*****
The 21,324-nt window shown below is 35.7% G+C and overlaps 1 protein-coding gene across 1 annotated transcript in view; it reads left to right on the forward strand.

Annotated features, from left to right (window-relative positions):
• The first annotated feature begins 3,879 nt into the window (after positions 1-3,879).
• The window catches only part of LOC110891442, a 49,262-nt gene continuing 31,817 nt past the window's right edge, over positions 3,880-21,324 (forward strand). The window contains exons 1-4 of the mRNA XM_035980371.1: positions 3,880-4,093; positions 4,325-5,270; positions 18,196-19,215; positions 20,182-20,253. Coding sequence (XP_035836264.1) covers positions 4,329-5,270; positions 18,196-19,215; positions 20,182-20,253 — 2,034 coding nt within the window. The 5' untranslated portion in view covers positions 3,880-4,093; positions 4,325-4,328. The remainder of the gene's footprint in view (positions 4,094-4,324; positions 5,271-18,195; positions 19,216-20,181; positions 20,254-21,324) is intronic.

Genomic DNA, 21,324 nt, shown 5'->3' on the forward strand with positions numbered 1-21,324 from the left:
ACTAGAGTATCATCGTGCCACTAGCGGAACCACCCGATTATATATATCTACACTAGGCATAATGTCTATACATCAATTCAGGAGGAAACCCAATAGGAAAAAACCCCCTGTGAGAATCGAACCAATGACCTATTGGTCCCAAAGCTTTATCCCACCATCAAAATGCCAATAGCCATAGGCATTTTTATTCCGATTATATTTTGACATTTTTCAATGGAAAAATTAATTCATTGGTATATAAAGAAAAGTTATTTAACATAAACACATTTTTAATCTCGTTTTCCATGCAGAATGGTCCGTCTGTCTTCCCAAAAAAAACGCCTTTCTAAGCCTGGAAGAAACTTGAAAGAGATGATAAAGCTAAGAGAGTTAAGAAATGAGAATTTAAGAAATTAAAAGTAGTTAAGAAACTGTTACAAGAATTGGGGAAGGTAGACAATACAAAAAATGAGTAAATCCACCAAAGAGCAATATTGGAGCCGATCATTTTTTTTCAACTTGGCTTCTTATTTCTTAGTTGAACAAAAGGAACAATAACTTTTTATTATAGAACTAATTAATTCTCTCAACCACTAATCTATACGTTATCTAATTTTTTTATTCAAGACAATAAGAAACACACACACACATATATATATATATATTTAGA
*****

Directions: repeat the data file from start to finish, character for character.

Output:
The 21,324-nt window shown below is 35.7% G+C and overlaps 1 protein-coding gene across 1 annotated transcript in view; it reads left to right on the forward strand.

Annotated features, from left to right (window-relative positions):
• The first annotated feature begins 3,879 nt into the window (after positions 1-3,879).
• The window catches only part of LOC110891442, a 49,262-nt gene continuing 31,817 nt past the window's right edge, over positions 3,880-21,324 (forward strand). The window contains exons 1-4 of the mRNA XM_035980371.1: positions 3,880-4,093; positions 4,325-5,270; positions 18,196-19,215; positions 20,182-20,253. Coding sequence (XP_035836264.1) covers positions 4,329-5,270; positions 18,196-19,215; positions 20,182-20,253 — 2,034 coding nt within the window. The 5' untranslated portion in view covers positions 3,880-4,093; positions 4,325-4,328. The remainder of the gene's footprint in view (positions 4,094-4,324; positions 5,271-18,195; positions 19,216-20,181; positions 20,254-21,324) is intronic.

Genomic DNA, 21,324 nt, shown 5'->3' on the forward strand with positions numbered 1-21,324 from the left:
ACTAGAGTATCATCGTGCCACTAGCGGAACCACCCGATTATATATATCTACACTAGGCATAATGTCTATACATCAATTCAGGAGGAAACCCAATAGGAAAAAACCCCCTGTGAGAATCGAACCAATGACCTATTGGTCCCAAAGCTTTATCCCACCATCAAAATGCCAATAGCCATAGGCATTTTTATTCCGATTATATTTTGACATTTTTCAATGGAAAAATTAATTCATTGGTATATAAAGAAAAGTTATTTAACATAAACACATTTTTAATCTCGTTTTCCATGCAGAATGGTCCGTCTGTCTTCCCAAAAAAAACGCCTTTCTAAGCCTGGAAGAAACTTGAAAGAGATGATAAAGCTAAGAGAGTTAAGAAATGAGAATTTAAGAAATTAAAAGTAGTTAAGAAACTGTTACAAGAATTGGGGAAGGTAGACAATACAAAAAATGAGTAAATCCACCAAAGAGCAATATTGGAGCCGATCATTTTTTTTCAACTTGGCTTCTTATTTCTTAGTTGAACAAAAGGAACAATAACTTTTTATTATAGAACTAATTAATTCTCTCAACCACTAATCTATACGTTATCTAATTTTTTTATTCAAGACAATAAGAAACACACACACACATATATATATATATATTTAGA